How do we increase the range of a radio link? Here we look at the constraints at work when building a real-world long range radio link. We’ll show how and why LoRa Technology is the right choice for designing a radio link where range matters.
Long Range and Low Consumption in the Real World
How do we maximize the range of a low power radio link in a practical application? Assuming that we do not want to incur the hardware and recurring operating costs together with the high energy consumption of a Cellular solution, this means finding a solution in the license-free ISM band.
How to Make a Long Range RadioLink?
The picture above shows the real-world constraints imposed on a radio design. Here we’ll just consider a one-way link for simplicity, with a single transmitter, Tx and a receiver, Rx each connected to an antenna with gain, G.To improve the range of the link we need to consider the two fundamental constraints at work here:
These are the legal limits for operating a radio. These vary between jurisdictions, but if we look at the EU (ETSI) and US (FCC) regulations as a guide, the most important constraint that limits range is that transmitted power (PTX) above a certain level is not permitted. High power transmission also implies high power consumption – so is not necessarily desirable in the first place.
It is possible that we could increase the size and gain of the receiver antenna to augment our range, but the link needs to be suitable for the application. This ordinarily puts significant practical limitations on the size and gain of the antenna.
Given the combination of regulatory and practical constraints faced in designing a long range link, this leaves us with only the receiver sensitivity as the area where we are free to maximize our range.
Maximizing Sensitivity for Long Range Communication
Looking at the receiver shown below, we see the main elements present in almost every low power radio design today.
The signal arrives first at the Low Noise Amplifier, LNA. The role of the LNA is to amplify the signal, adding as little noise as possible. Every real amplifier adds noise. We use the noise figure, NF, as a measure of the noise added during the amplification process.
The mixer down-converts the amplified signal to a lower baseband or intermediate frequency, where the signal can be processed more easily by simpler, lower frequency electronics than at radio frequency.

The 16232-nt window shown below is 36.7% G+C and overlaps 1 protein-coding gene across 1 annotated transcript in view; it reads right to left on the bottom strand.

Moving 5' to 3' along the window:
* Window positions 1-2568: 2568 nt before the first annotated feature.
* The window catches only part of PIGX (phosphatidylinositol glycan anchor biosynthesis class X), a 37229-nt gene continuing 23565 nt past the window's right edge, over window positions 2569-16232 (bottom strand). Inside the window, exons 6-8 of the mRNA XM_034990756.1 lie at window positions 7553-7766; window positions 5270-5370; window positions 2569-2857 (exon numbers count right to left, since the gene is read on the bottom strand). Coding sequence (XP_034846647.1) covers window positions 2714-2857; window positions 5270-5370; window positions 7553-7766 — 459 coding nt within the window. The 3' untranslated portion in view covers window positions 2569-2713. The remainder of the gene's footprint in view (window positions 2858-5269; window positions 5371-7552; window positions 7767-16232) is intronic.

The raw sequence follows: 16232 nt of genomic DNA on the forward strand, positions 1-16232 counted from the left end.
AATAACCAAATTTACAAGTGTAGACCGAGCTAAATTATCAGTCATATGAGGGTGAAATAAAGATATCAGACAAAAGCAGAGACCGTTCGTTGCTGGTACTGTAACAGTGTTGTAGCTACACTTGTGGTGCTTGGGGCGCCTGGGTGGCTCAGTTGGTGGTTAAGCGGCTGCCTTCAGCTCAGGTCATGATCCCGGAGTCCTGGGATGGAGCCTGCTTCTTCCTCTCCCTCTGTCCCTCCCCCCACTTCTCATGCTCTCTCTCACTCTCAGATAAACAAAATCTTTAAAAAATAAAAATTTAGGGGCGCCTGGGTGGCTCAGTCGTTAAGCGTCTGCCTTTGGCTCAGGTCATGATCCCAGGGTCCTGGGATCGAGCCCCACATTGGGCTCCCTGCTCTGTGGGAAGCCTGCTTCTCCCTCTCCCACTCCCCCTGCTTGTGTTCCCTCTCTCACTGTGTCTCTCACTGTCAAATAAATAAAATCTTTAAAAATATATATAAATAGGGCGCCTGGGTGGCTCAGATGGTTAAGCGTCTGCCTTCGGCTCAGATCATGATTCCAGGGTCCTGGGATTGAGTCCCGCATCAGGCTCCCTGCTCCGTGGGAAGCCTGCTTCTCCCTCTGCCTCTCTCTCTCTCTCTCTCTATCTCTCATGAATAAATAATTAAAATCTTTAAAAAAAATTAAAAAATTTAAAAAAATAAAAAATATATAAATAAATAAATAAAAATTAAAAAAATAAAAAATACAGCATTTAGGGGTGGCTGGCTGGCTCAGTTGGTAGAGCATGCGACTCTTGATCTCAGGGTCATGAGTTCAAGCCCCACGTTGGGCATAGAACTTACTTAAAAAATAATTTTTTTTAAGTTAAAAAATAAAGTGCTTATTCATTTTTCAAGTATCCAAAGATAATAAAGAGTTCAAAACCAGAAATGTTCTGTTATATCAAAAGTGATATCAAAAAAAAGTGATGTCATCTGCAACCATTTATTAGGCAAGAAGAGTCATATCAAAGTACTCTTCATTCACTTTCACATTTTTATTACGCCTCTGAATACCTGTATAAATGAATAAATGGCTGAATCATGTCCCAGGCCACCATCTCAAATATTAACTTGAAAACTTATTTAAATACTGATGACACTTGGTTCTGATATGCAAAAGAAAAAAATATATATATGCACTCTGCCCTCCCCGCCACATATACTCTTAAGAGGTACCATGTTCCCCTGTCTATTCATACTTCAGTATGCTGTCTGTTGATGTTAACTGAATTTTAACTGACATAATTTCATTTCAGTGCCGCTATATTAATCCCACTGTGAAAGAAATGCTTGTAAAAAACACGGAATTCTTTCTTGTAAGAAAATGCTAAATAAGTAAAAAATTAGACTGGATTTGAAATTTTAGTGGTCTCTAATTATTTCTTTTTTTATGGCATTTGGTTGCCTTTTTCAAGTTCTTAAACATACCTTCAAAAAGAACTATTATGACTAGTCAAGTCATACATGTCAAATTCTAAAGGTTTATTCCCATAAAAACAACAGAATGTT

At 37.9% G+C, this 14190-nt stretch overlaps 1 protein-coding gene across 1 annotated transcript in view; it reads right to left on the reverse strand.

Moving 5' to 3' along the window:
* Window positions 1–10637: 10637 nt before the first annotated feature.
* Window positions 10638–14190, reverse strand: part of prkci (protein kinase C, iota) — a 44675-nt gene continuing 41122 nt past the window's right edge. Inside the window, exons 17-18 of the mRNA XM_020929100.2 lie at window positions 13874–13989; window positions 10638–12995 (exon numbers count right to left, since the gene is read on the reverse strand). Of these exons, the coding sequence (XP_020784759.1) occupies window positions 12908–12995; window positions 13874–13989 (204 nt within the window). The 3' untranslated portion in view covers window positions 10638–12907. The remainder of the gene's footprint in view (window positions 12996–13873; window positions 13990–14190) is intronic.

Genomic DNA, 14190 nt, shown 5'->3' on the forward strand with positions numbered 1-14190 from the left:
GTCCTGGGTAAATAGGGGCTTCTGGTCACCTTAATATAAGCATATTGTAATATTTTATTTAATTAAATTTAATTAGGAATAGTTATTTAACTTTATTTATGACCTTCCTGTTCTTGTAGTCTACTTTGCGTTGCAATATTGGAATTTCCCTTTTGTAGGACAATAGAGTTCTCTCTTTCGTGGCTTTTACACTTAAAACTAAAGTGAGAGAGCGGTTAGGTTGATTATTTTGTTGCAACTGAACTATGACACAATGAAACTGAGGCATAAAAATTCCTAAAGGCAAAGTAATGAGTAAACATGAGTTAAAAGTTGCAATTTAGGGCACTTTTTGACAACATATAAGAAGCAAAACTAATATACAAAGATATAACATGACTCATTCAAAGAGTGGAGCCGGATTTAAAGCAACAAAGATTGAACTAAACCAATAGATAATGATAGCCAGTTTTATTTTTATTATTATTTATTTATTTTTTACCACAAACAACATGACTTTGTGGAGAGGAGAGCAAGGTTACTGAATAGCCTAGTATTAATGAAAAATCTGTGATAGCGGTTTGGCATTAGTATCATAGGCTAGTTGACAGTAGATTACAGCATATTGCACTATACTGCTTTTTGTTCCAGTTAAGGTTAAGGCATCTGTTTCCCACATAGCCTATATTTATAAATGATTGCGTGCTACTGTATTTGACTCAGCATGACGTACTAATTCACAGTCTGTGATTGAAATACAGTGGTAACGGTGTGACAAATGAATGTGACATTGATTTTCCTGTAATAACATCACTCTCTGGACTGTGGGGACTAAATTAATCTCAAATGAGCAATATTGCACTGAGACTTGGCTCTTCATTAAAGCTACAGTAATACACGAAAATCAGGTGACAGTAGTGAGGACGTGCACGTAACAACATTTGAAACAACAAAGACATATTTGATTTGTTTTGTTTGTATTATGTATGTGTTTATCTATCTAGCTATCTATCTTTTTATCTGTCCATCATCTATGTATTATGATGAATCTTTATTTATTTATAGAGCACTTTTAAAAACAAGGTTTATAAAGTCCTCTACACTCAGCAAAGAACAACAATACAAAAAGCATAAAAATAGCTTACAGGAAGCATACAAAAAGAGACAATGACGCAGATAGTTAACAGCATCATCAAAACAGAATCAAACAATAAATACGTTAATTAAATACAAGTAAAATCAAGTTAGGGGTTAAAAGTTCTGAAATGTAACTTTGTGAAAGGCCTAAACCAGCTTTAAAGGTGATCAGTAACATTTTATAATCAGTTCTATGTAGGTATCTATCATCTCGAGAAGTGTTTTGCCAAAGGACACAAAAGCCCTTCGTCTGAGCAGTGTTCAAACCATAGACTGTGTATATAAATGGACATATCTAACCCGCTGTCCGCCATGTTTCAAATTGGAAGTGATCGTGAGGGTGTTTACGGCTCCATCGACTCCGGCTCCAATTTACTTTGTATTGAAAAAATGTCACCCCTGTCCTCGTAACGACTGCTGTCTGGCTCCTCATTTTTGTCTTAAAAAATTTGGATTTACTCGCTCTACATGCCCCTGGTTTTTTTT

The channel filter limits the frequencies ‘seen’ by the following stages. What is important here is that this also limits the thermal noise. Thermal noise is the electrical noise generated by all electronics which in radio systems, is expressed as a noise power density (kTB noise). Here k is Boltzmann’s constant, T is temperature and B is the bandwidth. In dB units at 25°C this equates to -174 dBm/Hz. For every Hz of channel filter (receiver) bandwidth, BW, we sum more of this noise power. Staying in decibels, the thermal noise power added is given by -174 + 10 * log10(BW).
Finally, we have the demodulator. This is where the received signal is converted (in our case) to a digital output. The demodulator can function down to a certain signal to noise ratio (SNR). Below this level the signal can either no longer be demodulated or will incur more errors.
The sum of all of these terms gives us our theoretical sensitivity expressed as an absolute power in dBm. This is shown graphically below:
If we want to increase our sensitivity, we must improve one of these parameters. Arguably the most effective way of doing this is to drastically reduce the SNR requirement at the demodulator input by using spread spectrum.
Spread Spectrum & Negative SNR
Spread spectrum is a technique that involves translating a low data rate signal and ‘spreading’ it over a wider frequency spectrum. Translating a low data rate signal to a wider band signal does increase the bandwidth (BW above) of our signal. However, with knowledge of the wider band signal used in the spreading process, it is possible for the receiver to correlate and ‘de-spread’ the spread spectrum signal with a negative signal to noise ratio, i.e. signals can be recovered from below the thermal noise.
Long Range with LoRa Spread Spectrum
This phenomenon is shown below. LoRa modulation uses wideband frequency chirp to spread and encode the input data. The benefit of LoRa spread spectrum is the ability to receive up to 20 dB below the thermal noise floor. Note that as we increase sensitivity we are obliged to send data at lower and lower effective data rates, increasing our time on air. The figure below shows this effect in action. In the same bandwidth we see the positive SNR required for MSK modulation compared with LoRa spreading factors (data rates) of SF10 and SF12.
This performance gives us the ability to choose between data rate and sensitivity in our application software. With no data rate or time-on-air penalty we win 8 dB of additional sensitivity compared with legacy modulation schemes - just by switching to LoRa modulation. Alternatively, we can transfer data at a lower data rate and benefit from even higher sensitivities and establish connections that would not have otherwise been possible.
Here we’ve seen that receiver sensitivity can be improved without any regulatory restriction and that spread spectrum allows us to improve the sensitivity of the receiver by receiving below the thermal noise. In the case of LoRa, using chirp spread spectrum, the receiver sensitivity can be increased by 8 dB with no additional energy consumption.
For a quick overview of designing with the LoRa modem please check out my Application Note on designing with the LoRa modem. To get more information on the specifics of the LoRa modem and how to optimise the consumption then please take a look at low power designer’s guide.